The basic feature object should be 'useable' in the sense that all attributes, values and children are discoverable and accessible.

The following models are suitable for our testing requirements because they demonstrate the necessary complexities:

  • !GeoSciML
  • ERML
Use case
optional

Parsing of the information model is to be achieved in a generic manner; support for new schemata can be added by making user-defined classes extend particular interfaces.

eg: If a consumer has their own community agreed schema, there should be an interface(s) that they can implement which would allow their specific schema to be supported by the geotools code for mapping XML documents to POJOs

Traversing xlinks

Preconditions

The user has 1 or more features from a WFS request. These features may have 1 or more references to external features/models which are not encoded inline and are instead encoded by reference using xlink:href attributes. The IDs in the href may be in the form of resolvable URIs or they may also be in the form of IDs to other features in this service or even in some proprietary format

eg:

#Encoded inline 
<Mine id="er.mine.S0000001">
    <commodity id="er.commodity.C00001">
        <name>Gold</name>
    </commodity> 
</Mine>

#Encoded by reference 
<Mine id="er.mine.S0000001">
    <commodity xlink:href="#10"/>
</Mine>
Use case
required

Given a complex feature that may be defined in a number of pieces (seperate features with IDs) a consumption application will want an easy way of resolving these xlinks wherever possible.

Given that an xlink can reference:

  1. A feature already encoded in the document - eg '#10'
  2. A feature elsewhere in the dataset - eg 'urn:org:some:commodity:10'
  3. A feature elsewhere - 'http://some.org/10'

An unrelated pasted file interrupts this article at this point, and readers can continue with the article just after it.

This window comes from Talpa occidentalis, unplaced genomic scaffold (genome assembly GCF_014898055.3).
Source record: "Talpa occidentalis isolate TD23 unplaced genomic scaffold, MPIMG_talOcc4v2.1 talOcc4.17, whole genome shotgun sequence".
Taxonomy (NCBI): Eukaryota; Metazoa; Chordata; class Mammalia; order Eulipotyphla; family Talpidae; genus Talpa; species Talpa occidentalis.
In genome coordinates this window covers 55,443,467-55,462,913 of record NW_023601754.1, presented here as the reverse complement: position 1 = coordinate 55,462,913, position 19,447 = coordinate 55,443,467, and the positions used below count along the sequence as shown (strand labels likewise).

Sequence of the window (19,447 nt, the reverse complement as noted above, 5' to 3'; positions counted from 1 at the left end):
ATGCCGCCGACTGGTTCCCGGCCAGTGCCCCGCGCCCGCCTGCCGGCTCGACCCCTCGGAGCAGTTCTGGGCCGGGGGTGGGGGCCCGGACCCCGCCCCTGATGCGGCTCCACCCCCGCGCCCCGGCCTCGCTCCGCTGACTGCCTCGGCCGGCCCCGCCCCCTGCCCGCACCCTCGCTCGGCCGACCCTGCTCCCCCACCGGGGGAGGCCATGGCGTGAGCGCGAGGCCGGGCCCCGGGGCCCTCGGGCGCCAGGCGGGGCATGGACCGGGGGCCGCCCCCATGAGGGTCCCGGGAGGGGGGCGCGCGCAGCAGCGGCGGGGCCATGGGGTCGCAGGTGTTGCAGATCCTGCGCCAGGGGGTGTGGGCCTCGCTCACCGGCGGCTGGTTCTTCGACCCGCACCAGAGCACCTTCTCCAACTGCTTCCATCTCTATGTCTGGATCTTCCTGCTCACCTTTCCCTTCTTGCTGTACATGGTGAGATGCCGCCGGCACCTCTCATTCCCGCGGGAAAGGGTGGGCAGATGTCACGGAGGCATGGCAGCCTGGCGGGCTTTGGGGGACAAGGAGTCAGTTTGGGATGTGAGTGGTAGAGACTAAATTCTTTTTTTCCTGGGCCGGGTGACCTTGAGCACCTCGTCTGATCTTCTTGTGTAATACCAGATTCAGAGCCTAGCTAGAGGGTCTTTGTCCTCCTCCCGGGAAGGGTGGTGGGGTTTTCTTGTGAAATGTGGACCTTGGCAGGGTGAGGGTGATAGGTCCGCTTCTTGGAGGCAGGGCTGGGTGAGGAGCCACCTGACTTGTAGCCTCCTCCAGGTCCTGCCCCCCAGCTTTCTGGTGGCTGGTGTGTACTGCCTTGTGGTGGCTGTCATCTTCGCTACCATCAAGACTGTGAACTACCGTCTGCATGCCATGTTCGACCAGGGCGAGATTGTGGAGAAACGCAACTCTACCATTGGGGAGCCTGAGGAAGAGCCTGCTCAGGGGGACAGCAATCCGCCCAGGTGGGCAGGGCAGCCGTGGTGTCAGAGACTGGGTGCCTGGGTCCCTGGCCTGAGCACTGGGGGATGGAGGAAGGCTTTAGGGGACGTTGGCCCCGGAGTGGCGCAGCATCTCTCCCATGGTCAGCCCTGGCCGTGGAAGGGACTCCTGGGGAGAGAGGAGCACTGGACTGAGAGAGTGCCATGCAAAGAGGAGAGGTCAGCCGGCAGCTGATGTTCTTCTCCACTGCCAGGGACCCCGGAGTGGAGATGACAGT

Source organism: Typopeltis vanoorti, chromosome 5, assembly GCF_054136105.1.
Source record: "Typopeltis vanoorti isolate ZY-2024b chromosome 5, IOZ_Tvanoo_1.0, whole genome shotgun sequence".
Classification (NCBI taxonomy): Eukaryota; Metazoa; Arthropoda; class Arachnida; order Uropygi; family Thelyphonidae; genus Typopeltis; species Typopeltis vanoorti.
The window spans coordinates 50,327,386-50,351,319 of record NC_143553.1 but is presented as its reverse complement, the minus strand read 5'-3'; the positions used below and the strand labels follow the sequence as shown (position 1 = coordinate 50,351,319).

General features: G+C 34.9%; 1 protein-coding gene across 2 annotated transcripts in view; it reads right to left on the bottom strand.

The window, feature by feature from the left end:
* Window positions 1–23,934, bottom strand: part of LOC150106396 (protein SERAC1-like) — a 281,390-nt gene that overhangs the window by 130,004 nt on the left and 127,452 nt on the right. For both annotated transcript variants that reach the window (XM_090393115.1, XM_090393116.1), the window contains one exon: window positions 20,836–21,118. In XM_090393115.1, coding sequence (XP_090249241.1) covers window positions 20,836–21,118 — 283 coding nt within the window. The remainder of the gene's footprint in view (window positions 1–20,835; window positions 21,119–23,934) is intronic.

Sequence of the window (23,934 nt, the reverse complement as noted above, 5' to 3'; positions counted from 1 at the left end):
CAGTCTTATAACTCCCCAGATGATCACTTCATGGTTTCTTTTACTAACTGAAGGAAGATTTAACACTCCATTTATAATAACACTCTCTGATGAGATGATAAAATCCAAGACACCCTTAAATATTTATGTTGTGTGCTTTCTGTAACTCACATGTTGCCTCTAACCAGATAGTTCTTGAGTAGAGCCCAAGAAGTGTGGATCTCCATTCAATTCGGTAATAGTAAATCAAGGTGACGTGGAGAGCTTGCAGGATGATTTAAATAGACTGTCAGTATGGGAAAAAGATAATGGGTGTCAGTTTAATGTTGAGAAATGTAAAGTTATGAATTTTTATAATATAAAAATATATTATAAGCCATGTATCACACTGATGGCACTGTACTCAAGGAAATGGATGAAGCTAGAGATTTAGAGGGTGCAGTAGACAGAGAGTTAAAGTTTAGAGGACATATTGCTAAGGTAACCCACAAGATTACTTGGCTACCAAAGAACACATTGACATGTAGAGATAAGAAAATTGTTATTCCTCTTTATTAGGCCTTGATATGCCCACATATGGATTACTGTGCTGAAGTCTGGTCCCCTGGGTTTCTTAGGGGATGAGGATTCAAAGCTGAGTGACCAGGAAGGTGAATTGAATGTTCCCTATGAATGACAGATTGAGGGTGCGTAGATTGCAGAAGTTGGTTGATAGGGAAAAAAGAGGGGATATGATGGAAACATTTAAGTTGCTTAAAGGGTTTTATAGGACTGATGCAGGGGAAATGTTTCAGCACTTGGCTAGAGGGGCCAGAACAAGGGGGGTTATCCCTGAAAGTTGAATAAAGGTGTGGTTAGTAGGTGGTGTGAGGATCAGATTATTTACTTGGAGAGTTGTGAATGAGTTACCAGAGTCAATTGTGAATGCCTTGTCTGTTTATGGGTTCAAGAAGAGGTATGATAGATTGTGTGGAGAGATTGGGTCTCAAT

A number of different strategies will be required:

  1. Looking for features in the response document that match a particular ID
  2. Looking for features of a given type with a particular ID in the same WFS
  3. Looking for features at remote location based on the resolvable nature of the ID.

There will need to be support for a WFS parser that can resolve the above links using the appropriate strategies. Support for both lazy and eager resolution would be preferable, but not required. The parser must also gracefully handle situations where the resultant data does not conform to the GML specification.

Use case
optional
Plugin Resolution strategies should conform to a particular interface that can be implemented by 3rd parties and injected into the WFS parser. This would allow unique strategies to be developed by the consuming application for use with particular application schemas.

GeoTools Work

GeoTools was chosen as a basis for meeting the above usecases because:
  1. It has existing solutions for some of the above use cases
  2. It has a large and active community
  3. It's open source
GeoTools already has support for a WFS 1.1.0 client, OGC Filters 2.0 and an understanding of simple features level 0. For our client library we will need support for SF1 at a minimum with a preference for SF2.

Complex Feature Support

To support the 'Parsing an Information model' usecase we will require a library that is capable of working with complex features (simple features level 1 or SF1). Because GeoTools only supports SF0 part of the work will require developing support for SF1 and getting it supported by the community. The community support is crucial for the long term viability of the complex feature code.

There is a possibility that others may have done work in this area, if this is the case then their work should be leveraged

WFS Client

The GeoTools WFS client is more or less feature complete, what is missing is a set of utility classes that can be used to resolve feature IDs of various types. The bulk of the work in this area will involve developing a number of 'Resolution strategies' for different types of IDs and investigating possible strategies for resolving the IDs (eager/lazy evaluation)

App Schema

GeoTools has support for GML application schemas, but only by leveraging SF0. Once the above complex feature support has been developed then support for other schemas like GeoSciML and ERML should also be added.

Python APIs

Low priority - add the above support to a python library for usage within python scripts. Investigate http://www.jython.org/

-- JoshVote - 08 Feb 2012
Topic revision: r12 - 10 Jul 2012, AdamBrown